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Taps may dry up in India: Study

IANS  |  London 

A new has revealed that along with Spain, and faces the risk of shrinking reservoirs that can lead to going dry.

It has highlighted poor rains in 2017 to show the shrinking of the in and the in that supplies drinking water to millions.

Shrinking reservoirs could spark the next "day zero" water crisis, according to the developers of a for the world's 500,000 dams, the Gaurdian reported on Thursday.

grabbed headlines on "day zero". It launched a countdown to the day when would be cut off to millions of residents as a result of a three-year drought. Drastic conservation measures have forestalled that moment in

However, dozens of other countries face similar risks from rising demand, mismanagement and climate change, said the Resources Institute (WRI).

The US-based environmental organisation is working with Deltares, the and other partners to build a water and security early warning system that aims to anticipate social instability, economic damage and cross-border migration.

A prototype is due to be rolled out later in 2018, but a snapshot was unveiled on Wednesday that highlighted four of the worst-affected dams and the potential knock-on risks.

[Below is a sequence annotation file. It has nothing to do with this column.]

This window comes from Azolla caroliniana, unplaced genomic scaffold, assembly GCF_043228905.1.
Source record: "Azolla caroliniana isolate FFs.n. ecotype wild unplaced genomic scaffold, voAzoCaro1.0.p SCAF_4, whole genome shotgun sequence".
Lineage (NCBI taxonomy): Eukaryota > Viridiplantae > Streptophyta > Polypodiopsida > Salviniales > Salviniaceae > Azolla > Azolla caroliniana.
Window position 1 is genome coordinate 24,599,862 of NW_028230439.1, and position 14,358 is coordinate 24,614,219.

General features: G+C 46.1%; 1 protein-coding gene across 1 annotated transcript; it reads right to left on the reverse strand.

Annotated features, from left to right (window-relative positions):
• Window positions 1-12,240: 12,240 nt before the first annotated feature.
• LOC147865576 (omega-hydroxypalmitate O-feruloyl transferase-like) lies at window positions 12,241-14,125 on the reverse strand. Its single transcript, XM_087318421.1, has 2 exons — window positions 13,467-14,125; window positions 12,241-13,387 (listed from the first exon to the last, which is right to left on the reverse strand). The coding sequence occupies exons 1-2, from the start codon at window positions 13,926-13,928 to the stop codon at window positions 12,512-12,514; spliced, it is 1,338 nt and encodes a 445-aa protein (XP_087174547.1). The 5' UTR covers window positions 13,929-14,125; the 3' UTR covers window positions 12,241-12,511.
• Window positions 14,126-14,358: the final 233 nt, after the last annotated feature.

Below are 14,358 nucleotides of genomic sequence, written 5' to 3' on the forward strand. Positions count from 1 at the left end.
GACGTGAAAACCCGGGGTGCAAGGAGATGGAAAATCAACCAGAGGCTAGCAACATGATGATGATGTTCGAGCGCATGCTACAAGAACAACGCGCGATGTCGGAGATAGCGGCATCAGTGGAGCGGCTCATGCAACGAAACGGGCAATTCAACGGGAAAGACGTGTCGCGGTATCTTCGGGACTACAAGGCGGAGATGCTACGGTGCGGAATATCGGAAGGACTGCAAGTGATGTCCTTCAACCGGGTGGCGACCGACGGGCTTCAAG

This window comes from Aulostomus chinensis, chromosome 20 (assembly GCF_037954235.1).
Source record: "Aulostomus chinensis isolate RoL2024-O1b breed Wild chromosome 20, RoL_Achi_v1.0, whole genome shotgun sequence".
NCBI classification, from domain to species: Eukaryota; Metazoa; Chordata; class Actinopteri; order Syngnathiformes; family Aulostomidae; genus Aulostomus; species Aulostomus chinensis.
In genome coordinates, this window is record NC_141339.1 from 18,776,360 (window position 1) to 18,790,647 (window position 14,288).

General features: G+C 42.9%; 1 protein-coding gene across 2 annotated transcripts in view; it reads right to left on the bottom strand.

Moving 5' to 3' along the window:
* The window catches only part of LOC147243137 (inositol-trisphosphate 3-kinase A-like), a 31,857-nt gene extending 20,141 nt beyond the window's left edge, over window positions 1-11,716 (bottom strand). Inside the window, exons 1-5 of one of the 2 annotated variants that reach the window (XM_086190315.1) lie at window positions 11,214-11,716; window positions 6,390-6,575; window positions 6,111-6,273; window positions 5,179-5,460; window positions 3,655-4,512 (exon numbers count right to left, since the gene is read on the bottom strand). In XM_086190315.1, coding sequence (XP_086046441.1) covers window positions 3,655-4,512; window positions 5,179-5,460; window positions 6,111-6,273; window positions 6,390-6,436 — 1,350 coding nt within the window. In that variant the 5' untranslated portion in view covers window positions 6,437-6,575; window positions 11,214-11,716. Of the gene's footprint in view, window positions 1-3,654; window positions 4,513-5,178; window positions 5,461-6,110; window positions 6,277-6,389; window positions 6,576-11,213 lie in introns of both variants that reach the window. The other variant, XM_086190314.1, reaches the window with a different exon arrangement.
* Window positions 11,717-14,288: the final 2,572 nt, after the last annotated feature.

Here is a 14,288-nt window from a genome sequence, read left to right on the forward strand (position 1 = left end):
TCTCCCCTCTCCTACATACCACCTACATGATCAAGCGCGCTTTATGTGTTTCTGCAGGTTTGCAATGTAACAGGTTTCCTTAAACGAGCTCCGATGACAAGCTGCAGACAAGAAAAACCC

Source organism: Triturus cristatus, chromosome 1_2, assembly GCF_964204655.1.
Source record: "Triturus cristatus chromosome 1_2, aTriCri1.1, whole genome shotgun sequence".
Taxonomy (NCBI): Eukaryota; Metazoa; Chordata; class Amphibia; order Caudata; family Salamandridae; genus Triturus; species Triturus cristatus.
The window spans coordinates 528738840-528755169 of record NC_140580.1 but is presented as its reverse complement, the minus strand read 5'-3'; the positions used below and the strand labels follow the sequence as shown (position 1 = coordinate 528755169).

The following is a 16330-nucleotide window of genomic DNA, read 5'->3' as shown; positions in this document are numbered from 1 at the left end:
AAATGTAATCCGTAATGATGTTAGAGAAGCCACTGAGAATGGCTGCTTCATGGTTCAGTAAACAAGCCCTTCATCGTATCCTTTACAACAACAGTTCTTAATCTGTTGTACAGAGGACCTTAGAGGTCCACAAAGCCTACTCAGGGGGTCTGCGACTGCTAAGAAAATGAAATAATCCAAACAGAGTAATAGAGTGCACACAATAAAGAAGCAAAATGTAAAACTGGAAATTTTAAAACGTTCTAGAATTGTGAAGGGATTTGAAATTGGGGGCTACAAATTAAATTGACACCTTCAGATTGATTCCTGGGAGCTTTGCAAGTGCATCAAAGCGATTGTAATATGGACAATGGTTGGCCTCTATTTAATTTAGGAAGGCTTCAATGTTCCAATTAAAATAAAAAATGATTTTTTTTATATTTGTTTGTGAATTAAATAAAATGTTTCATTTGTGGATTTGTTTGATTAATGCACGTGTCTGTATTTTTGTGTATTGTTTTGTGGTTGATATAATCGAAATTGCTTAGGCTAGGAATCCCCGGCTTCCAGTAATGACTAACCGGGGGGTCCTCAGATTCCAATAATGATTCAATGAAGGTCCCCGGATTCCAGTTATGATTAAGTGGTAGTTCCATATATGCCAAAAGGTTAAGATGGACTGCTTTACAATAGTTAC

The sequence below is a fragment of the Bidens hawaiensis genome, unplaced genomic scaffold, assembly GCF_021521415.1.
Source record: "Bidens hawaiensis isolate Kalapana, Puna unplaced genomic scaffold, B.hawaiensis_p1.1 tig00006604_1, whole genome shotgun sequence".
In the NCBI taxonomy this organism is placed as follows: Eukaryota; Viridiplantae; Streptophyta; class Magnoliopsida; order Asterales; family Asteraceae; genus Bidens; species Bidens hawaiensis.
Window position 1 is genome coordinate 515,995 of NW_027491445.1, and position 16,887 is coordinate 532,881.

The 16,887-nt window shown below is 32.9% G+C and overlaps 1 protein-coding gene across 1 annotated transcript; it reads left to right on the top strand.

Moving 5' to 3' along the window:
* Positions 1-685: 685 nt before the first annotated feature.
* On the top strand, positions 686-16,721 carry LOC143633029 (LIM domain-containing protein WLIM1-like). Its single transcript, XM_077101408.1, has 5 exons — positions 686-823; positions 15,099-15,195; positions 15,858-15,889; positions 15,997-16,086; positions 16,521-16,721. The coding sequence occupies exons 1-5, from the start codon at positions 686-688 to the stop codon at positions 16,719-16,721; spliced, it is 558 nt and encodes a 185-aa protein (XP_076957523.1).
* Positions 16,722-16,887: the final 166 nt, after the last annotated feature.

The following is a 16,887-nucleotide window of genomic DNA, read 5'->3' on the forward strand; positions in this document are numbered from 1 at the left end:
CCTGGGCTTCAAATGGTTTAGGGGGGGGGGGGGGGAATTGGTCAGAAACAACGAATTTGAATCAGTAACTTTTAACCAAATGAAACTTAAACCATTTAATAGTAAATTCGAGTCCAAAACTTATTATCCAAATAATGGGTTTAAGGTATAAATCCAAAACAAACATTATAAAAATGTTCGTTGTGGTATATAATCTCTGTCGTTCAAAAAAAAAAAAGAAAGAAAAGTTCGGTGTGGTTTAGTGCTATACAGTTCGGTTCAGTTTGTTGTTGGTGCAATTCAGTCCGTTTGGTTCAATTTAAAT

Tensions have been apparent in over the water allocations for two reservoirs connected by the Poor rains last year left the upstream a third below its seasonal average.

When some of this shortfall was passed on to the downstream reservoir, it caused an uproar because the latter is a drinking supply for 30 million people. Last month, the government halted irrigation and appealed to farmers not to sow crops.

has suffered a severe drought that has contributed to a 60 per cent shrinking of the surface area of the over the last five years, report said.

All the dams are in the mid-latitudes, the geographic bands on either side of the tropics where climate change is expected to make droughts more frequent and protracted. As more reservoirs are scanned, the WRI expects more cases to emerge.

"These four could be a harbinger of things to come," said Charles Iceland of the WRI. "There are lots of potential Cape Towns in the making. Things will only get worse globally, as water demands increase and the effects of climate change begin to be felt."

Gennadii Donchyts, for Deltares, said the reservoir-monitoring service will steadily grow in size as information is added from Nasa and satellites that provide resolutions of between 10 and 30 metres on a daily basis.

The petabytes of data are analysed using Earth Engine and algorithms to compensate for periods where parts of the surface area are covered by cloud, report said.

--IANS

in/mr/soni

(This story has not been edited by Business Standard staff and is auto-generated from a syndicated feed.)

First Published: Thu, April 12 2018. 18:16 IST
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